A​n interesting shift in voting trends​​​​​

It is safe to say that the 2015 AGM season was relatively quiet. The plot-twists of the 2012 Shareholder Spring have faded into near-distant memory, and companies will be relieved that 2015 brought few confrontations. In this review we will focus on attendance levels, voting trends and proxy advisor recommendations for the UK FTSE 100 c​​​ompanies to provide an insight into possible shareholder activity this year.

The 2015 Attendance levels remained comfortable f​or the FTSE 100

AGM attendance levels are measured by the percentage of a company’s issued share capital that recorded a vote. It is important to monitor these levels. A low turnout can magnify the influence of minority or activist investors, leading to adverse results.

The 2015 season saw average attendance levels remain at a comfortable 70.6%. FTSE 250 companies enjoyed a rise in attendance, but those in the FTSE 100 showed little variation over the last few years. A number of overlapping trends could explain this upward shift in attendance for the FTSE 250, which now exceeds the FTSE 100 average. FTSE 250 companies tend to have a more concentrated shareholder base. As companies enter the FTSE 100, a shift generally takes place towards non-voting private client brokers and retail shareholders. Additionally, it is likely that as a result of the Stewardship Code, some investors may have expanded their voting activity to the FTSE 250.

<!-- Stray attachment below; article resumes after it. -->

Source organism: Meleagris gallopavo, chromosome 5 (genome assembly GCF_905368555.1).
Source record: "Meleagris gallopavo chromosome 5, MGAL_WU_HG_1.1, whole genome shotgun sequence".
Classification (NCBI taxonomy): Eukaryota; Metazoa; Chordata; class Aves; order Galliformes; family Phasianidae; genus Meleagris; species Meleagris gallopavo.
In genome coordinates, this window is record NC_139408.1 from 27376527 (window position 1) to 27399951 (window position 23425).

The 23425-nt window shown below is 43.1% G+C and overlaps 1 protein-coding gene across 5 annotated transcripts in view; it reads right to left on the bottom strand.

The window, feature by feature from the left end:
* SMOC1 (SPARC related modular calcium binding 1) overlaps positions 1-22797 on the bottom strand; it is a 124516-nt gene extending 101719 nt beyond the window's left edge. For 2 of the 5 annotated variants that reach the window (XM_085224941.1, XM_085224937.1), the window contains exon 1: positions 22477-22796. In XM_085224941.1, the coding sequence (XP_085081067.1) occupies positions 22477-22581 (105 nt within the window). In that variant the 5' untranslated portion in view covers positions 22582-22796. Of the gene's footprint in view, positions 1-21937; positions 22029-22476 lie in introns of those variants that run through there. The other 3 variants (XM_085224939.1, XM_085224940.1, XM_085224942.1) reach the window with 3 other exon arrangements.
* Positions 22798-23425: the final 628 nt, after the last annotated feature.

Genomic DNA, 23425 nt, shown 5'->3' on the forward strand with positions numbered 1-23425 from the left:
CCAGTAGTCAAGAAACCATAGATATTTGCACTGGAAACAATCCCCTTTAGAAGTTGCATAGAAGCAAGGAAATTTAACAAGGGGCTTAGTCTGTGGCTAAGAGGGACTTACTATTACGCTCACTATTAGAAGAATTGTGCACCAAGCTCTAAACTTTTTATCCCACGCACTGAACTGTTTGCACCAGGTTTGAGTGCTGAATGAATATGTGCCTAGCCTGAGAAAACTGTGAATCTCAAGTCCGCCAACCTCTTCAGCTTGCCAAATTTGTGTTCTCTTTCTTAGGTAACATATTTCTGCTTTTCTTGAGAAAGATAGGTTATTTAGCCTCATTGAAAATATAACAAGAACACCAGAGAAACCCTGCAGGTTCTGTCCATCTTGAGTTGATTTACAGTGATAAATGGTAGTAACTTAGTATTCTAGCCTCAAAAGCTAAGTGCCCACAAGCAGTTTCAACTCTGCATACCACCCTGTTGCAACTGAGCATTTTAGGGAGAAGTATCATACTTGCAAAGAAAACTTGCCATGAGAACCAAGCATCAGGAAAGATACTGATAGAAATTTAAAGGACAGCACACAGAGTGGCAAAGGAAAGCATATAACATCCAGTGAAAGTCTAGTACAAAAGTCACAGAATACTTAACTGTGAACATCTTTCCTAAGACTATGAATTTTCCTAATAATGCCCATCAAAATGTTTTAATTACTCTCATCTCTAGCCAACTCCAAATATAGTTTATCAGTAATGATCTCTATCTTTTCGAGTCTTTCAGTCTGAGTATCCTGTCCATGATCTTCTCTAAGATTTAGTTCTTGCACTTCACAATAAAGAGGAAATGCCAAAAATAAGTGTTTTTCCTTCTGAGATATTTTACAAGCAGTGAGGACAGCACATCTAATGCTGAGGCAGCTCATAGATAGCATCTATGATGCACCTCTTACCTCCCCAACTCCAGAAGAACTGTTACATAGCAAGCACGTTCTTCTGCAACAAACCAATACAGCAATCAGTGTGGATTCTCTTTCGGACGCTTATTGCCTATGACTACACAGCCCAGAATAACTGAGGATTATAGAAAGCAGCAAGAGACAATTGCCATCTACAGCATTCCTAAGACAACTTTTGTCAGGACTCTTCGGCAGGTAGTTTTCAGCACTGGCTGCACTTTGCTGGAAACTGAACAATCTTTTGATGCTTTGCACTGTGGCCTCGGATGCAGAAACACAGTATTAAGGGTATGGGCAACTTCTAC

​There was a notable decrease in rejected and conte​sted resolutions

Only one company suffered a rejected board-proposed resolution and only 95 resolutions received over 10% opposition. Five companies’ remuneration report votes received less than 80% support, which is interesting given the focus that is often placed on this category.



On the surface, these changes certainly suggest that a vote of confidence has returned for directors’ remuneration. However, the decrease was also affected by external factors.

In 2013, the British government introduced a new voting requirement on executive remuneration: the directors’ remuneration policy. As this came into force for the 2014 proxy season, virtually all companies in the FTSE 100 had to put forward a remuneration policy vote. This vote is only required every three years (when no amendments are made to the policy). As a result, fewer companies proposed this resolution in 2015, which goes some way to explaining the drop in votes against.

Top proxy advisory firms remain influential on voting tren​​ds

As companies across Europe are forced to expand the number of resolutions proposed at the AGM, investors increasingly rely on proxy advisor recommendations to inform their voting decisions. For leading proxy advisory firm ISS, director elections and remuneration reports have been the most contentious issue. However, this year they only gave 14 recommendations against directors’ remuneration, compared to 26 in 2014.


As fewer companies proposed a remuneration policy vote in 2015, it is understandable that negative recommendations also dropped.​

Glass Lewis, another leading proxy advisory firm, offered negative recommendations to a total of 85 FTSE 100 companies.




The bulk of Glass Lewis’ recommendations were against short notice periods for EGMs, a proposal that they routinely oppose every year. This explains the significant difference in the number of negative recommendations between Glass Lewis and ISS. 

As a whole, 2015 has been a quiet year in the world of v​oting

An interesting shift in trends has shaped an uncontroversial season which will have seen many issuers breathe a sigh of relief.

With the 2016 AGM season just a stone’s throw away, it remains crucial to analyse these findings and to prepare for the coming AGM season. For a more in-depth analysis of the 2015 proxy season, take a look at our full review here. In this you can find further information on this year’s voting trends and governance developments in markets across Europe.